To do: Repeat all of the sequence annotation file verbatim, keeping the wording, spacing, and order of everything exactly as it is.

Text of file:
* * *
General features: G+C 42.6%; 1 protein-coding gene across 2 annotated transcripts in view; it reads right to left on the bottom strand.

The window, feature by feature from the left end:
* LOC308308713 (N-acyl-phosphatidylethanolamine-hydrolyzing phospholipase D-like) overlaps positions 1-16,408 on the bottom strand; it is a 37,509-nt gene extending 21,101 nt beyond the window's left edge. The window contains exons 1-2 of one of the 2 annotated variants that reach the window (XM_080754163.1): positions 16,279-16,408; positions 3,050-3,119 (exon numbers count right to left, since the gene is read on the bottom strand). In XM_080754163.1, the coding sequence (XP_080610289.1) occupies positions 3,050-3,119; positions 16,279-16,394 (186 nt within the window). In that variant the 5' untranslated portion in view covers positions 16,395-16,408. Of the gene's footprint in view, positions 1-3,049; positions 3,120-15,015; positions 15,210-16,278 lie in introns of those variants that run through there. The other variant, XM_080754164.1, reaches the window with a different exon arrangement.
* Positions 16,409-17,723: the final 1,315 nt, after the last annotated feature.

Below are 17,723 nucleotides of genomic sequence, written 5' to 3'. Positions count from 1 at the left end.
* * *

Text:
General features: G+C 42.6%; 1 protein-coding gene across 2 annotated transcripts in view; it reads right to left on the bottom strand.

The window, feature by feature from the left end:
* LOC308308713 (N-acyl-phosphatidylethanolamine-hydrolyzing phospholipase D-like) overlaps positions 1-16,408 on the bottom strand; it is a 37,509-nt gene extending 21,101 nt beyond the window's left edge. The window contains exons 1-2 of one of the 2 annotated variants that reach the window (XM_080754163.1): positions 16,279-16,408; positions 3,050-3,119 (exon numbers count right to left, since the gene is read on the bottom strand). In XM_080754163.1, the coding sequence (XP_080610289.1) occupies positions 3,050-3,119; positions 16,279-16,394 (186 nt within the window). In that variant the 5' untranslated portion in view covers positions 16,395-16,408. Of the gene's footprint in view, positions 1-3,049; positions 3,120-15,015; positions 15,210-16,278 lie in introns of those variants that run through there. The other variant, XM_080754164.1, reaches the window with a different exon arrangement.
* Positions 16,409-17,723: the final 1,315 nt, after the last annotated feature.

Below are 17,723 nucleotides of genomic sequence, written 5' to 3'. Positions count from 1 at the left end.